Brachytherapy is an integral part of cervical cancer radiotherapy. Studies have shown that incorporating brachytherapy into the treatment regimen (plan?) increases survival rates by 20-40%. In the brachytherapy of the cervix performed at the GOC, intraocular catheters are placed, not only in the area of ​​the cervix but also in the area of ​​the umbilical cords where the tumour may expand and is not covered by the “classic” intravaginal brachytherapy procedure. Magnetic Resonance Imaging (MRI) is used to design the brachytherapy plan, which helps to determine the tumour more accurately, and also to asses the degree of response to previous radiotherapy. With modern, image-guided brachytherapy, local control rates range from 85-100% depending on the stage of the disease, while the rate of serious side effects from the gastrointestinal tract is less than 5%.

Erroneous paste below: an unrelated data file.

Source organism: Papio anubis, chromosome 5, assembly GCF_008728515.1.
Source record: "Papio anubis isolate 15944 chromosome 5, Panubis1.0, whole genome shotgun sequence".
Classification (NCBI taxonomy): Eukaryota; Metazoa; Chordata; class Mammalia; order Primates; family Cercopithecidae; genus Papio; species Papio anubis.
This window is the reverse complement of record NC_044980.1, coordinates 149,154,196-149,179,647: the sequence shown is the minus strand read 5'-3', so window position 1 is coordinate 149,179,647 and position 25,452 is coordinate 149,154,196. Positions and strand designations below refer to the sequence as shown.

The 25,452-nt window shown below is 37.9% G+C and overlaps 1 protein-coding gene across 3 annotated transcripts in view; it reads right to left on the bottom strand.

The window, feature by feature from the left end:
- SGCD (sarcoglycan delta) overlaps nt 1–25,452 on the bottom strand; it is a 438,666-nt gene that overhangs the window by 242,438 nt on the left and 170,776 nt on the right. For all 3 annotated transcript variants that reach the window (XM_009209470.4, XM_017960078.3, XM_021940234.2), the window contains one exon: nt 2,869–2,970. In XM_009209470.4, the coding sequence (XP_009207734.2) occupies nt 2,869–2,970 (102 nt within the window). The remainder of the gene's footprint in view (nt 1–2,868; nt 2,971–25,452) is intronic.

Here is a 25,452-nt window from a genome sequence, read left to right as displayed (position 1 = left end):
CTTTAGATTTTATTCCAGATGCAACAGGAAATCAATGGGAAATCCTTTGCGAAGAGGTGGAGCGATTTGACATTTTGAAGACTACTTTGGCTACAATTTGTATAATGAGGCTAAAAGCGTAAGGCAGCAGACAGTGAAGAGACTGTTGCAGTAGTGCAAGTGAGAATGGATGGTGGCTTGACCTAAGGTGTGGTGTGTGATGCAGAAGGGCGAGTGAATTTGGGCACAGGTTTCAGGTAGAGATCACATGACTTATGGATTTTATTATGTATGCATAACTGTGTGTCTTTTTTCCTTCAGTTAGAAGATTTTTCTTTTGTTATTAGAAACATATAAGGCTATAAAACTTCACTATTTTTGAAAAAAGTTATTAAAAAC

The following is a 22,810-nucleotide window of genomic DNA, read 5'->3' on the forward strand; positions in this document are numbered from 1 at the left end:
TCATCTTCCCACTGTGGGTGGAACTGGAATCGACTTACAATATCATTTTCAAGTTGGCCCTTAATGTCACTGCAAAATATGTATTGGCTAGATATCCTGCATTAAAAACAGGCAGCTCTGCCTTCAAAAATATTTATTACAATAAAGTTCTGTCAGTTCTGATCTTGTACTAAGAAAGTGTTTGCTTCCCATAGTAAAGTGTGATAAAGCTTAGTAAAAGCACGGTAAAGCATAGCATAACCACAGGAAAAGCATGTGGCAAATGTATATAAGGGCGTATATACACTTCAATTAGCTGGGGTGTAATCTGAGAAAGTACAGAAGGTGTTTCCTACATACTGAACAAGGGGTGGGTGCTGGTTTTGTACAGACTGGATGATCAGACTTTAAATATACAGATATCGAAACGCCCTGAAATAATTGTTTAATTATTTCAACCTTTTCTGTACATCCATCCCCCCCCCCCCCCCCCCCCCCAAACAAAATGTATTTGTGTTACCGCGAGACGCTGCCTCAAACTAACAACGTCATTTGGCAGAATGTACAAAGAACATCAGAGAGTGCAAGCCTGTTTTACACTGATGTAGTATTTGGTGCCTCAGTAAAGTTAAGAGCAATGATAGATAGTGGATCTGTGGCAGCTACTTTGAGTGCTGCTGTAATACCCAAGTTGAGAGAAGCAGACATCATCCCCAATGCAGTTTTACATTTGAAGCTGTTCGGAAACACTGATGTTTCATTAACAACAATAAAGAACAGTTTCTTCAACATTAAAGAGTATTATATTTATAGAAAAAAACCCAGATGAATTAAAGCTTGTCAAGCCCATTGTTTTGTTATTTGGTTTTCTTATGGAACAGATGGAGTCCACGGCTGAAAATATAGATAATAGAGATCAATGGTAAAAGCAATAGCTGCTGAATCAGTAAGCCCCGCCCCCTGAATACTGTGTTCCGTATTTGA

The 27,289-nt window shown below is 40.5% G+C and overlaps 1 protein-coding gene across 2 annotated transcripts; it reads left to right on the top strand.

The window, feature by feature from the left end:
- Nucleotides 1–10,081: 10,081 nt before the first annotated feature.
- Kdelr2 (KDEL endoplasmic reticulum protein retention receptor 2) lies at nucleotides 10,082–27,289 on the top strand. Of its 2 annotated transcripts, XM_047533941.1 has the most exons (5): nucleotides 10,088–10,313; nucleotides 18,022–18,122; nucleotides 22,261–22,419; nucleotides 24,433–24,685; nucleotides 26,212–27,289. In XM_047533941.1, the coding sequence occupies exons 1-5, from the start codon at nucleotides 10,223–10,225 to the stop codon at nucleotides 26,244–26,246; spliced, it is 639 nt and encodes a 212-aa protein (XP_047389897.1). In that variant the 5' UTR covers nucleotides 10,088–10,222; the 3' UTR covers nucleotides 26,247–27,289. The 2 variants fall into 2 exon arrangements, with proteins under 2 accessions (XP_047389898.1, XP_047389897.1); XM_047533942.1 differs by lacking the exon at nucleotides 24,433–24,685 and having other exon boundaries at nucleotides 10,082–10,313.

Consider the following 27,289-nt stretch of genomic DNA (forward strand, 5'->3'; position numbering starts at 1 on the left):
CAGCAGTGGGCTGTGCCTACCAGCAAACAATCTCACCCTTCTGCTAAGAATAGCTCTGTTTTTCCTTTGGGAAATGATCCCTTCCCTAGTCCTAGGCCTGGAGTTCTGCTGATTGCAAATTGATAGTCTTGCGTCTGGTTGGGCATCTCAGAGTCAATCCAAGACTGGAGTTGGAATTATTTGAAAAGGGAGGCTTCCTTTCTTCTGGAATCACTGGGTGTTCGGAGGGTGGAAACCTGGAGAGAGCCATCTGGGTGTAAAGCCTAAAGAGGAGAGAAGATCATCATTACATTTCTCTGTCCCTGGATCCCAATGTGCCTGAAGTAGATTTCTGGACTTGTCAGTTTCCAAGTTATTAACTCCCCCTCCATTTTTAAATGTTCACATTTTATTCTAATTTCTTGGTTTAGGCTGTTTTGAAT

Palliative Care

Palliative radiotherapy is mainly recommended for locally advanced cancers and individual metastases in order to treat symptoms such as pain, bleeding, ulcers, shortness of breath, etc. The aim is to improve the quality of life of patients and delay the progression of the disease. In this context, brachytherapy, due to the possibility of administering high doses within the tumour, has the advantages of the rapid onset of the therapeutic effect and the small range of side effects. Brachytherapy in palliative care can be used for most solid tumours and is given in one or just a few sessions depending on the extent, location and histology of the disease.

Indicatively, brachytherapy is used successfully in recurrences of brain tumours, head-neck tumours, primary and secondary lung and liver tumours, soft tissue sarcomas, bladder tumours, prostate tumour recurrence and bone metastases with bone metastases.